I feel like I’m re-living my our experience when my daughter first went to pre-school. She would start crying as soon as she got in the car “saying please mama no”. When we drove into the parking lot she would start holding tight to the car seat. It broke my heart and it was a real struggle every day. When i picked her up her teacher told me she had cried all day, and as soon as we got home she would just lay on the floor and barely wanted to play. She would wake up in the middle of the night crying and began to such her thumb. I talked to her pediatrician about it and she said we should keep taking her for 3 weeks at least. After the 5th week of crying all day long we decided it was too much. We really liked the place (facilities and her teachers), but she didn’t. We started to look for other places and ended up trying a different day care. She cried the first week, but after that she would wave bye bye and blow kisses!!! We were amazed!! So I completely support the idea that it might not be the right place for him.

    Good luck!

  • Jessy

    It really sounds like you are doing all the right things to help prepare him. It might be that he’s just not ready, but it wouldn’t hurt to give him a little more time to adjust. 1 week isn’t much time at all. I taught kindergarten for a few years and the drop off at the beginning of the year was rough on some. Definitely keep your drop off brief and cheerful. The more drawn out it gets the more time there is for him to get more upset. I think sending in a picture of you and him could help. I also had a student who I would let call home at lunch and share with mom what he had done during the morning. . I have had parents prepare a special note or treat in their child’s lunch to give them something to look forward too. Talk with his teachers and see what they are trying and what they are observing. Maybe there is something else contributing to his all day sadness. It could be he is having trouble fitting into the group and needs a little help connecting with the other kids. I hope he settles in and begins to enjoy preschool!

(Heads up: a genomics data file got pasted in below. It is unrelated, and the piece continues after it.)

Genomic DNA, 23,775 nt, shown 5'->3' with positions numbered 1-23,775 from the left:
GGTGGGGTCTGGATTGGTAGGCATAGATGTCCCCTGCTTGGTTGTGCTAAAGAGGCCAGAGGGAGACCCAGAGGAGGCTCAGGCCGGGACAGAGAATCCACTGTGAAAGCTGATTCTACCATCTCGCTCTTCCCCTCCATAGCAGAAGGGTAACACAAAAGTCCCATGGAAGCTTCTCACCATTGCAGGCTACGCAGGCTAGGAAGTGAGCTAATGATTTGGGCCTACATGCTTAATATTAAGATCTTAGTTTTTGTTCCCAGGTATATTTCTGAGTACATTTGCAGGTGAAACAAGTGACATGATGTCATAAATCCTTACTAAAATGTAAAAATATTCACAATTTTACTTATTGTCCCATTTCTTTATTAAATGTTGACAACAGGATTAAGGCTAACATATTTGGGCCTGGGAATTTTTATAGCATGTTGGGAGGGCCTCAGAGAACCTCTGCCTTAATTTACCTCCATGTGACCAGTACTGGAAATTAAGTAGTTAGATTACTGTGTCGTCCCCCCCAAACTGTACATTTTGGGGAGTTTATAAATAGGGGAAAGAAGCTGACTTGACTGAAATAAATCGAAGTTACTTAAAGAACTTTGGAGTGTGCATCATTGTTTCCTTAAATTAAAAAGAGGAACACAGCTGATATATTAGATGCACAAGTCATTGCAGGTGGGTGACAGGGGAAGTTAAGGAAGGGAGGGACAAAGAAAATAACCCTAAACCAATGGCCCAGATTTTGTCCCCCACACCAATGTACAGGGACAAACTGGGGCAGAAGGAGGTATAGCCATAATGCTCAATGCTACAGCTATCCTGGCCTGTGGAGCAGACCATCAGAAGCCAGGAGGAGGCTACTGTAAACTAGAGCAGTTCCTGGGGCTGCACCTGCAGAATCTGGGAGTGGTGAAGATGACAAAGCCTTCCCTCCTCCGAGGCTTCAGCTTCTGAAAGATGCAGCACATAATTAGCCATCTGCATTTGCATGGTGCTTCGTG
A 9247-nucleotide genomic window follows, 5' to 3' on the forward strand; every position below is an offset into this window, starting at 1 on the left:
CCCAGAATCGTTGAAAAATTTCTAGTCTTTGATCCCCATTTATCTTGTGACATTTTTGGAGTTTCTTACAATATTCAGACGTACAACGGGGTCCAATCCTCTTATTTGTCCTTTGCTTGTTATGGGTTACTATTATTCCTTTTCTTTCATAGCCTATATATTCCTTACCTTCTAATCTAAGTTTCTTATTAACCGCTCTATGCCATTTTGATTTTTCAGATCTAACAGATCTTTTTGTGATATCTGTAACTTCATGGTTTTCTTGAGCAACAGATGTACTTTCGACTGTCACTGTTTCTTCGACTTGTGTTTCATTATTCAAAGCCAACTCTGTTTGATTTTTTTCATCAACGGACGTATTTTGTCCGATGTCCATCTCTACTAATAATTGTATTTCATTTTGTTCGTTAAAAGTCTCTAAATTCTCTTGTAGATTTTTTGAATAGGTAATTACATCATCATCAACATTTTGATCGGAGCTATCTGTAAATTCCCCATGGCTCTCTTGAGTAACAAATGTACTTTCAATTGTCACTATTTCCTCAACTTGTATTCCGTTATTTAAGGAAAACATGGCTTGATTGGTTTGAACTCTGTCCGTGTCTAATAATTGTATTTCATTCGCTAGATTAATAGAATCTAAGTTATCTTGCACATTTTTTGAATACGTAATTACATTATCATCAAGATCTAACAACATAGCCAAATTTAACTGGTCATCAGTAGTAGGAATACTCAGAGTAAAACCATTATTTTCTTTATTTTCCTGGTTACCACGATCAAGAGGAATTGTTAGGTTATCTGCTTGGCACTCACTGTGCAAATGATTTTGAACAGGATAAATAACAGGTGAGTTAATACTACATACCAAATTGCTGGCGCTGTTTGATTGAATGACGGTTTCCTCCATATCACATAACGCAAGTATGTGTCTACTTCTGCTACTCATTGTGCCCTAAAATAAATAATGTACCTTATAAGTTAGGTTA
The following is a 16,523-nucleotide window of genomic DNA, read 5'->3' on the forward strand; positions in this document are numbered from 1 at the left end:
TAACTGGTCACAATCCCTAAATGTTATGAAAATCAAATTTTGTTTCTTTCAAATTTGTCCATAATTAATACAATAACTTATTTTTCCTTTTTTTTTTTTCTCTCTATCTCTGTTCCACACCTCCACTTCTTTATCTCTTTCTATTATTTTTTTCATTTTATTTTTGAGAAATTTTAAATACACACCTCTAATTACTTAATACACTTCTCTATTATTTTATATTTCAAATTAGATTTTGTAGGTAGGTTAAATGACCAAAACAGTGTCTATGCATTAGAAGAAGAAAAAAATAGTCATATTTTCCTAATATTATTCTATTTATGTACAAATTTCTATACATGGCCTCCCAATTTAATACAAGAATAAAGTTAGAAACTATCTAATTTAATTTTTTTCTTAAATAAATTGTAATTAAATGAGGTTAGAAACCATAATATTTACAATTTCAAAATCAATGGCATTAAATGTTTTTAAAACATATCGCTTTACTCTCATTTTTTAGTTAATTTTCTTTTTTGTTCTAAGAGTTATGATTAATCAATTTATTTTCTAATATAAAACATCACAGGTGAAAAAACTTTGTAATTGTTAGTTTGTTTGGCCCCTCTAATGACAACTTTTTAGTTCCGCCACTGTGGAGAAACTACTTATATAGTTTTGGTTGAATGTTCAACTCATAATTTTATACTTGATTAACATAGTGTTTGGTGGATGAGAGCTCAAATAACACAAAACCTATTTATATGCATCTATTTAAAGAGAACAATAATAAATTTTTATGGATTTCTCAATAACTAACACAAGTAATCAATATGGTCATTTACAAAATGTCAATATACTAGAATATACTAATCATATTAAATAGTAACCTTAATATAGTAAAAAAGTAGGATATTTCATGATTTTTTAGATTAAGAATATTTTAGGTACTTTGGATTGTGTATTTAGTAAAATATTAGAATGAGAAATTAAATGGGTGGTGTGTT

• SnohoMomma